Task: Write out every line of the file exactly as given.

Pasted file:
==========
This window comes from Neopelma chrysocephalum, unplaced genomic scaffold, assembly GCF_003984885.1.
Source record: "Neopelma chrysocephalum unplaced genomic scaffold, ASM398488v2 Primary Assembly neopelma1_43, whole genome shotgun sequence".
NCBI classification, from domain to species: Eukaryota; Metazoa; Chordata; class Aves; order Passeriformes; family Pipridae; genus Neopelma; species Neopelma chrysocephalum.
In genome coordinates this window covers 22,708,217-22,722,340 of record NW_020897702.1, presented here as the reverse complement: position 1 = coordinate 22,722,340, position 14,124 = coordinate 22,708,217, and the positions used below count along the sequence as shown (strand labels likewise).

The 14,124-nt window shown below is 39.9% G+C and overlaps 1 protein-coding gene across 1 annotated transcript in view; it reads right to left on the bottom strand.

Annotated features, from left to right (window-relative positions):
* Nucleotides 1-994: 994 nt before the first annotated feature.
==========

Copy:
This window comes from Neopelma chrysocephalum, unplaced genomic scaffold, assembly GCF_003984885.1.
Source record: "Neopelma chrysocephalum unplaced genomic scaffold, ASM398488v2 Primary Assembly neopelma1_43, whole genome shotgun sequence".
NCBI classification, from domain to species: Eukaryota; Metazoa; Chordata; class Aves; order Passeriformes; family Pipridae; genus Neopelma; species Neopelma chrysocephalum.
In genome coordinates this window covers 22,708,217-22,722,340 of record NW_020897702.1, presented here as the reverse complement: position 1 = coordinate 22,722,340, position 14,124 = coordinate 22,708,217, and the positions used below count along the sequence as shown (strand labels likewise).

The 14,124-nt window shown below is 39.9% G+C and overlaps 1 protein-coding gene across 1 annotated transcript in view; it reads right to left on the bottom strand.

Annotated features, from left to right (window-relative positions):
* Nucleotides 1-994: 994 nt before the first annotated feature.